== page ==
Analysis of Arteta & the need for a proper defensive-midfielder

Posted: November 30, 2012 in Arsenal



Mikel Arteta is a creative midfielder by trade, yet he’s curbed his attacking instinct to play in a much deeper role than he usually would. Arteta possesses all the attributes to make up a very technically gifted attacking-midfielder; his vision is, in my opinion, second to none in the current squad. One thing that drives me up the wall is the fact he’s being played in a role which, obviously, doesn’t suit him or the team.

Some may argue that he’s our most consistent player, to which I’d be inclined to agree with to an extent: his consistency is misconstrued by many because of his accurate passing rate and vision. When he isn’t isolated, he keeps the team ticking like a clock… when he is isolated, then you truly understand why he isn’t a defensive-midfielder. Arteta’s way of defending is very disciplined: he swarms around his opponent until he sees a little opening for him to stick his foot in; this, sometimes, doesn’t work because of Arteta’s lack of defensive awareness. A proper defensive-midfielder is built around a defensive philosophy and therefore understands the concept of defending. You can’t expect Arteta, after spending most of his career in a more advanced role, to be breaking down attacks and shielding the defence because he doesn’t have that defensive mentality and isn’t physically built for those tasks.

A defensive-midfielder has to be someone who can protect the defence, slot in to cover defenders on marauding runs and win the ball nine times out of ten. Defensive-midfielders have to be built like tanks and intimidate opposing players who try to turn them and start attacks; I feel as if we don’t have this sort of player at Arsenal.

Alex Song was a player who I feet should’ve been replaced immediately after being sold because he was an integral part of our midfield. Song was perceived as a player who never did his job and would always burst forward to set-up attacks although, if you look at his performances before last season, he was a solid defensive-midfielder who never put his defensive duties to the side. My theory on Alex Song’s ‘playmaker’ role last season is: after losing Cesc Fabregas and Samir Nasri in the summer, Arsenal were left with barely any creative midfielders apart from Rosicky and Ramsey (who had immense pressure on his shoulders because of this), Song started playing with more attacking intent because he felt he could change the game with his vision – if this was such a big problem, Wenger would’ve told Song to sit back and do his job; he didn’t and Song went on to muster 13 assists. Alex Song offered physicality, an intimidating frame and the ability to break down attacks.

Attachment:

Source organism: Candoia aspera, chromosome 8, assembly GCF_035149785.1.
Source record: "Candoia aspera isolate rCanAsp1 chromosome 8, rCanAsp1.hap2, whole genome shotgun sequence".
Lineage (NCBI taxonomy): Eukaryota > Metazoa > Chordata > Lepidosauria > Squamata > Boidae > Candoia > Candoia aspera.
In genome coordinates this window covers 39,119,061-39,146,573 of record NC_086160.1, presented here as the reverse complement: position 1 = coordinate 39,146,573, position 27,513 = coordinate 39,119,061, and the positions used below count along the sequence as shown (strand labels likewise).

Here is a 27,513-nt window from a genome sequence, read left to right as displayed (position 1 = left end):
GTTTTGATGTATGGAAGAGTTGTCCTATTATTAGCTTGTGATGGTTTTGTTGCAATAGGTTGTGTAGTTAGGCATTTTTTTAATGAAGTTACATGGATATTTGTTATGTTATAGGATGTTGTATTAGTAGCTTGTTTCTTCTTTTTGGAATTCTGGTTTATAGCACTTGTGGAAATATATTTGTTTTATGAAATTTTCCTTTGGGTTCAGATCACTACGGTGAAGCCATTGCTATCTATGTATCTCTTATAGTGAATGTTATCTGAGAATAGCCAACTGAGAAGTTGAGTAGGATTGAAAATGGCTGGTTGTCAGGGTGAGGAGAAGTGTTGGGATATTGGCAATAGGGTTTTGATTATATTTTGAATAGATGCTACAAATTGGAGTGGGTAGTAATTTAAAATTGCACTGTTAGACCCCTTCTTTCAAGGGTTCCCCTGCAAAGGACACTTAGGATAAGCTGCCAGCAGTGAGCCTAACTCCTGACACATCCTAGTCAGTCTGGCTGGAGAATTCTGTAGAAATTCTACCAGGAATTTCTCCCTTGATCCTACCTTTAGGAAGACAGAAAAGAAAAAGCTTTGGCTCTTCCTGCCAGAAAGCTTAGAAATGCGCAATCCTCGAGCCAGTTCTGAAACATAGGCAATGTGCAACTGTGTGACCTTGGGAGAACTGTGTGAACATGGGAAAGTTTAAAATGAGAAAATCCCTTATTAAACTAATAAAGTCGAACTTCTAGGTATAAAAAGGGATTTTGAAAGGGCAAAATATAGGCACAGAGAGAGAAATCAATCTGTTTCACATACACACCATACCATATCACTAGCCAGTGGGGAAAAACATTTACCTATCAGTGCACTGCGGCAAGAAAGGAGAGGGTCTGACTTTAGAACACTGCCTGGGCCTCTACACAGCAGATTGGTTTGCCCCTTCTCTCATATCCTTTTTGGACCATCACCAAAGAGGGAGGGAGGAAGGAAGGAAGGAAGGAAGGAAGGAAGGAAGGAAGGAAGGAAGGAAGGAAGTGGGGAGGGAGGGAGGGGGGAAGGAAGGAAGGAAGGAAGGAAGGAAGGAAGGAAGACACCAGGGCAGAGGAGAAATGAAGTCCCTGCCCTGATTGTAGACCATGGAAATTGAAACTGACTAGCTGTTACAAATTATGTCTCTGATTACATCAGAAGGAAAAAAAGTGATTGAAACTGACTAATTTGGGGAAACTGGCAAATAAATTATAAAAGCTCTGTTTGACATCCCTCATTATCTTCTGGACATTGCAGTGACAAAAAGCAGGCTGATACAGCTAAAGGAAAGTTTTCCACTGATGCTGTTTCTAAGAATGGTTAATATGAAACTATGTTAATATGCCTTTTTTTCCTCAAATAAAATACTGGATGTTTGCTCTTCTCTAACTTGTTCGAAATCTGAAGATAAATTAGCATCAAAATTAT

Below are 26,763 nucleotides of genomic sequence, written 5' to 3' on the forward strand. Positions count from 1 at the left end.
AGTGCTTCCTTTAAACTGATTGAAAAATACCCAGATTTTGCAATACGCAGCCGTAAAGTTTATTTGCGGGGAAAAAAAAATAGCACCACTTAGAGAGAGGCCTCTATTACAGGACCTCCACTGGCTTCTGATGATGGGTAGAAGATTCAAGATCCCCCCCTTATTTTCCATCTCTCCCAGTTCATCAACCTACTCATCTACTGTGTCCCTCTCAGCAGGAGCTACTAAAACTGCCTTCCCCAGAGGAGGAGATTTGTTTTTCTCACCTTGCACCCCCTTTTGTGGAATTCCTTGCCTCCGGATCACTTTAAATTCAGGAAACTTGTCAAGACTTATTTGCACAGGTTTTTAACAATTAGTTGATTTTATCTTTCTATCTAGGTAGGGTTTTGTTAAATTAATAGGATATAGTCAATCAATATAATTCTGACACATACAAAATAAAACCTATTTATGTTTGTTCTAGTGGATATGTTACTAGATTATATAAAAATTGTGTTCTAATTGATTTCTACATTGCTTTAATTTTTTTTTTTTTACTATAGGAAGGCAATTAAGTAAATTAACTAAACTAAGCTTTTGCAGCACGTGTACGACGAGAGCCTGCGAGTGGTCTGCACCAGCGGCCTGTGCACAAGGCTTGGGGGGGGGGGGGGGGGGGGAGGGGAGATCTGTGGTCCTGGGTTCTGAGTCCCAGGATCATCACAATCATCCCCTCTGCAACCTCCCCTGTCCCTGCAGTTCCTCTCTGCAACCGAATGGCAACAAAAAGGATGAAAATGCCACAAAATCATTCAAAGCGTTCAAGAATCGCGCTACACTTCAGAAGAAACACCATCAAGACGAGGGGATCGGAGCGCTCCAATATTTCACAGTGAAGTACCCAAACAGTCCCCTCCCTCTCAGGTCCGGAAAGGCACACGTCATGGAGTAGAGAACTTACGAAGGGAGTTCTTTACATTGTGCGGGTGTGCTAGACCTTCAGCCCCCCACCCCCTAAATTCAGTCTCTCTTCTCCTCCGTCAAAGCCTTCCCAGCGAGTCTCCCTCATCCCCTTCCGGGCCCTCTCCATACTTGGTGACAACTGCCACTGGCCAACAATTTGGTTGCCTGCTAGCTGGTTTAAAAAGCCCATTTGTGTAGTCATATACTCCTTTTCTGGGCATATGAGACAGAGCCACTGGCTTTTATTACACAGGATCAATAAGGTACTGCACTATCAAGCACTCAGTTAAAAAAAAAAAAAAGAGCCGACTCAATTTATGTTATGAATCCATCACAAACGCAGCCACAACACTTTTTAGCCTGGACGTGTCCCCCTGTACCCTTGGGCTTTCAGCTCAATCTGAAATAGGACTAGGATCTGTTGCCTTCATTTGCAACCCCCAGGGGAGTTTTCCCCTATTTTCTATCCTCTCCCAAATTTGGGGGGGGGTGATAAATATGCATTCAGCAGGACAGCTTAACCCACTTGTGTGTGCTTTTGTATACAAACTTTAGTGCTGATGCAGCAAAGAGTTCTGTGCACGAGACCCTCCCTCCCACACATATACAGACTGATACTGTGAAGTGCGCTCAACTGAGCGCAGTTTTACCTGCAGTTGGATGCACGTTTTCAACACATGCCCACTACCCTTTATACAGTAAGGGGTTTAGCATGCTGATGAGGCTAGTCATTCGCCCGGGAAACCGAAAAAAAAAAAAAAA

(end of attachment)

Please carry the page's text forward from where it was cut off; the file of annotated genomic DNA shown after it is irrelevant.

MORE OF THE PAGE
There’s only one player in our current squad who can mould into an old-school bruiser in the midfield – Emmanuel Frimpong. Despite his lack of technicality (which you don’t need as a defensive-midfielder), he’s one of those players who loves tackling and breaking down attacks; he’s like a pitbull. Add to the fuel that he’s a life-long gooner and you’ve got someone who will run through a brick-wall for you and fly into tackles just to prevent opposition attacks. Francis Coquelin, though, is very limited and doesn’t have much defensive nous about him to play in that defensive-midfield role; apart from when he plays at right-back, I can’t understand what people see in him and I don’t think he has much of a future here at Arsenal.

M’Vila? Here’s the controversial part. Yann M’Vila, who I presume most of you reading this have heard of, was heavily linked with Arsenal throughout the Summer transfer window with Arsene Wenger supposedly pulling out of the transfer because of M’Vila’s troublemaker attitude. Whilst I understand us pulling out of the transfer, I still wouldn’t have minded him at Arsenal because, under Arsene Wenger’s tutelage, I believe he would’ve come out to be a cracking player and grown out of his attitude problems. When playing for a club with the prestige of Arsenal, you feel as if you need to be classy and represent the club in a good manner – I still feel as if M’Vila would understand this. After being banned from all of France’s international games until the 2014 world cup and dropping down the pecking order at Rennes, M’Vila would be available at a very low price in January – possibly in the region of around £8-10M. A player doesn’t lose class and ability over the period of 4-5 months unless they’ve suffered a nasty injury, and I believe we should go in for M’Vila just because he suits the bill and ticks every attribute needed for a world-class defensive-midfielder.

If we’re to persist with this 4-3-3/4-2-3-1 with a holding midfielder, it’s time to sign an actual holding midfielder and not a make-shift one. We’d benefit much more from having Arteta be a midfielder ahead of the holder because it gives us squad depth and allows the team to perform naturally and not force out performances from make-shift players every week.

Just to reiterate my points from this whole piece:

  1.  I love Arteta but I feel he doesn’t suit the defensive-midfield role .
  2. Frimpong is our only ‘proper’ defensive-midfielder.
  3. M’Vila would still be a class signing.


  1. gunners78 says:

    Reblogged this on Arsenal BPL and commented:
    Love Arteta and yes he is a creative midfielder not a defensive one.

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